The credit for introducing dormer windows into architecture goes to French architect Francois Mansart, as early as the 17th century. By bringing dormer windows into sloped roofs, he was able to bring light and air into attic spaces. This dramatically increased the use of attic spaces as they were no longer mere storage areas. Today, dormer windows are also used to maximise the available floor space. They have evolved over the years into many shapes,sizes and styles. They also add to the aesthetics of a home, breaking up the monotony of large, sloping roofs and adding unique focal points.
Determine the position of your dormer window. If your primary purpose is to maximise your available floor space, then locating your dormer window in the rear of your building is preferable. If bringing in light and adding to aesthetics is your objective, then position your dormer window along your front facade.
Decide on the size of your dormer window. This depends on the proportion of your dormer window to the facade of your home. A general rule of thumb is to ensure that each window does not exceed 8 feet 2 inches in width. If you require more width, consider designing two dormer windows, but allow at least 4 feet of space between them.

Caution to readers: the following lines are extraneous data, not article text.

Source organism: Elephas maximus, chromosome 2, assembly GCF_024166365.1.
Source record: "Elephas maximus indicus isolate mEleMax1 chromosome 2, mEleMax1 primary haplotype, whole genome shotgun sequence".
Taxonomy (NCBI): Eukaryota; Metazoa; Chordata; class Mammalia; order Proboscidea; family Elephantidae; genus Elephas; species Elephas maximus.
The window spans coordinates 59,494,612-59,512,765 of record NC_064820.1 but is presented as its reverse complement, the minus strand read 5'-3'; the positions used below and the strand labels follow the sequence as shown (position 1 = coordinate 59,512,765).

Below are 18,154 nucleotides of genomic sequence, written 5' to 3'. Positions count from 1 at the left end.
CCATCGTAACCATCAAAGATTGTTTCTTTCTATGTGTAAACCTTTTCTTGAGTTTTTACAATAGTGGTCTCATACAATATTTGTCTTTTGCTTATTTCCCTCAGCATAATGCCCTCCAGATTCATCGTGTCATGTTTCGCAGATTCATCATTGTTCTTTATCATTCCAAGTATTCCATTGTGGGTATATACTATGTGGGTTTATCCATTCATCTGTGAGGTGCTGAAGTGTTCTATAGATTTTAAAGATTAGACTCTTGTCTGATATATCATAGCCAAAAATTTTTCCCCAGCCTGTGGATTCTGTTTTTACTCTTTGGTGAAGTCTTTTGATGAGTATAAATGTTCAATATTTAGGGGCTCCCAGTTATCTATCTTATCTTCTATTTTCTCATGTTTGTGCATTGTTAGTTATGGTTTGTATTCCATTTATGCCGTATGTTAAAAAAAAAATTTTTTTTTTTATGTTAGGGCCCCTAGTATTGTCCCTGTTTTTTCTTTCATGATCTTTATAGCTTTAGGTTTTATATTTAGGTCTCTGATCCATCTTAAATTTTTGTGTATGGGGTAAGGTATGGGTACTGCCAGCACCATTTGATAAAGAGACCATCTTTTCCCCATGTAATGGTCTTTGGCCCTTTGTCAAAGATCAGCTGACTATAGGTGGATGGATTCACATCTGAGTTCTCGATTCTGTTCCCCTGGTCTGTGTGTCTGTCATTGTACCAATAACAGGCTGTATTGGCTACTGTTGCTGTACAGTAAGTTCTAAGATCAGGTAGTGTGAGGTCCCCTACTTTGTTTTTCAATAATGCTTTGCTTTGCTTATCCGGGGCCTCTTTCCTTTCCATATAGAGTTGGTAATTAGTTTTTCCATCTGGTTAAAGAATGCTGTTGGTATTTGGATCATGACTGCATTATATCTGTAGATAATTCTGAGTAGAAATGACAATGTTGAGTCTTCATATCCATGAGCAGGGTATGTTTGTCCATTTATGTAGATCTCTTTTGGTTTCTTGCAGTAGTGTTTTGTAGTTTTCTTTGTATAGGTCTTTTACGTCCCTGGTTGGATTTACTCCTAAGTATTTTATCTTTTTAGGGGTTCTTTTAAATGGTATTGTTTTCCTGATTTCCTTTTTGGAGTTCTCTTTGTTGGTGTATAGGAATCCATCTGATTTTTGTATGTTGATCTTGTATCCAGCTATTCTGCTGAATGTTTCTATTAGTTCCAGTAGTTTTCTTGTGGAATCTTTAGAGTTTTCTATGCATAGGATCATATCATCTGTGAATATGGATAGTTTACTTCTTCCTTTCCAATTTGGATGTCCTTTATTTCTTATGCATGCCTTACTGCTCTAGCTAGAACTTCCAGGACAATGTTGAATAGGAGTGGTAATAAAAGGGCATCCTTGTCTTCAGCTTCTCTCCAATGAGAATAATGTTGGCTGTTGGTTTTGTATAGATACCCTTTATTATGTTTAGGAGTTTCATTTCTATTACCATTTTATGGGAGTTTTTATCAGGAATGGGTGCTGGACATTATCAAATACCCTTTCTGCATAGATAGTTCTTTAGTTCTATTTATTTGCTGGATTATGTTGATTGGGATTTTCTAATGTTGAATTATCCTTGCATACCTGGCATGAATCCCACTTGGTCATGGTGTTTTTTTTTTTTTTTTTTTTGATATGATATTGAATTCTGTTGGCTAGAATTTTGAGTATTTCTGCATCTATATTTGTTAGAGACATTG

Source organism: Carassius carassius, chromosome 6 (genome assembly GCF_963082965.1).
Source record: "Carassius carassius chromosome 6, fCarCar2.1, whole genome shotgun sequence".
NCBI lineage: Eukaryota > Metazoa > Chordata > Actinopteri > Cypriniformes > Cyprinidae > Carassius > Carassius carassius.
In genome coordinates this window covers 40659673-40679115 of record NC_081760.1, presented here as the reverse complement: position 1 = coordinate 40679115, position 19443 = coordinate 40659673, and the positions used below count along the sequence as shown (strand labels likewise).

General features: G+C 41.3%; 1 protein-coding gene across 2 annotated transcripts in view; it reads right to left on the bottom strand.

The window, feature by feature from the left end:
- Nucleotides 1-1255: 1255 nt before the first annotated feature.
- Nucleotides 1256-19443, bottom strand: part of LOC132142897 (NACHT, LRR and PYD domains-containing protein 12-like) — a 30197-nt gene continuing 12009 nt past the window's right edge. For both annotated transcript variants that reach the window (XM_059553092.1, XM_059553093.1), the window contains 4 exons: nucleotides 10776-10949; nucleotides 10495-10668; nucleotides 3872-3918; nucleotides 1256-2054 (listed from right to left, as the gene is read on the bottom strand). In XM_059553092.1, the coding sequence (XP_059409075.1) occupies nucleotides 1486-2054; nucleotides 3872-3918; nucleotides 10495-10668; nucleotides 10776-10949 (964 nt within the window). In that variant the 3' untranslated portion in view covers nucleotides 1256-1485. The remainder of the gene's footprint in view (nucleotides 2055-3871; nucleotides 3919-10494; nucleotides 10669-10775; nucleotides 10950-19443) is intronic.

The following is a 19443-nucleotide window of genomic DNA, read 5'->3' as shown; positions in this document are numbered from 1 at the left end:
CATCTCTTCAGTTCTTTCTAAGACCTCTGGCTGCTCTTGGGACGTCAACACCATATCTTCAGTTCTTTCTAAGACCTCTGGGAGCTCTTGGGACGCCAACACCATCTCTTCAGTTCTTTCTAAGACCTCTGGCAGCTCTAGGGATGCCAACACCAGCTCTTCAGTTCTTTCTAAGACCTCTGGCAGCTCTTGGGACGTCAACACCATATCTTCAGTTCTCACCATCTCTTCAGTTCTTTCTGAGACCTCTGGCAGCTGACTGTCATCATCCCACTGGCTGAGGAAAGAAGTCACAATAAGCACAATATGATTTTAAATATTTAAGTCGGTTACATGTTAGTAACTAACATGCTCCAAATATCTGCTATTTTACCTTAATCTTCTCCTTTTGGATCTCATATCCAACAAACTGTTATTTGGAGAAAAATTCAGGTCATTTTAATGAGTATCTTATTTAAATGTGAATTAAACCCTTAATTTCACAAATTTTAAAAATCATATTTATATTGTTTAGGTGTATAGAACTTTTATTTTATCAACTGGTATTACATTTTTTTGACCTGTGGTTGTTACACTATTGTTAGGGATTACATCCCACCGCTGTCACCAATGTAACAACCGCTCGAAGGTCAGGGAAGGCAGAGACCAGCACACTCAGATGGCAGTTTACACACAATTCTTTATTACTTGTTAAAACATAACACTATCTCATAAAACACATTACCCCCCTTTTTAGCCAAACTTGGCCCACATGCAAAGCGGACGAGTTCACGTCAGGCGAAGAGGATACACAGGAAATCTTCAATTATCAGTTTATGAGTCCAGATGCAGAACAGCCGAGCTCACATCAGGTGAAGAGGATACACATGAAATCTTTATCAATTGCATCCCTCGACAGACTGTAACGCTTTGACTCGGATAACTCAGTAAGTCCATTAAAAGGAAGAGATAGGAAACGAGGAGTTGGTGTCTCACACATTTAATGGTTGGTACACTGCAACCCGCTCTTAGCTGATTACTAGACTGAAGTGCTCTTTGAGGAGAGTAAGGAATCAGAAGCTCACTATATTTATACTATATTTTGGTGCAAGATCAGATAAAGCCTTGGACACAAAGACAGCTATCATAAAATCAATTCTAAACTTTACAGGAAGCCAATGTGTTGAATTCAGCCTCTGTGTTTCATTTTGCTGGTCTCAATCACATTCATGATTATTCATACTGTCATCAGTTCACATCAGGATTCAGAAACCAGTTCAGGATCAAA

Choose the shape of the dormer window you would like to use in your home. There are five different types of dormer windows: eyebrow dormers that are arch-shaped, the traditional gable dormer that has two vertical planes with a gable roof, the hipped dormer that is similar to the gable dormer except that its roof has three sloping planes, the shed dormer that has only one single front sloping plane and the recessed dormer that is set back into the roofline. You can choose one style for all your dormer windows or incorporate a variety of styles.
Place a tracing paper over your home elevation. Using a pencil, trace the building's outline onto your tracing paper.
Draw the front face of your chosen style of dormer window onto your tracing paper, in the location you want it to be built. If you have more than one dormer window, draw all of them.
Observe the finished drawing and consider whether the scale, size and proportion are in relation to the rest of the building. If the windows seem to overpower the roofline, consider reducing their size.
Consider adding finishing details to your dormer window. You can add grooves along the exterior, casements along the exterior face, or decorative detailing along the face of the dormer roof. Add a turret to the roof of your dormer, or position a flower box in front of your dormer window.
Choose the glazing material and consider whether you want to tint the glazing, have curtains or incorporate shutters. Decide whether you want to continue the same roofing material as the rest of your home on your dormer window or make it stand out by changing the material.
Draw the finalised design with markers onto your tracing paper. Pass your finished design onto your builder, who will be able to carry out your design.
Generally it is better to incorporate more than one dormer window into your building elevation because a solitary window looks odd.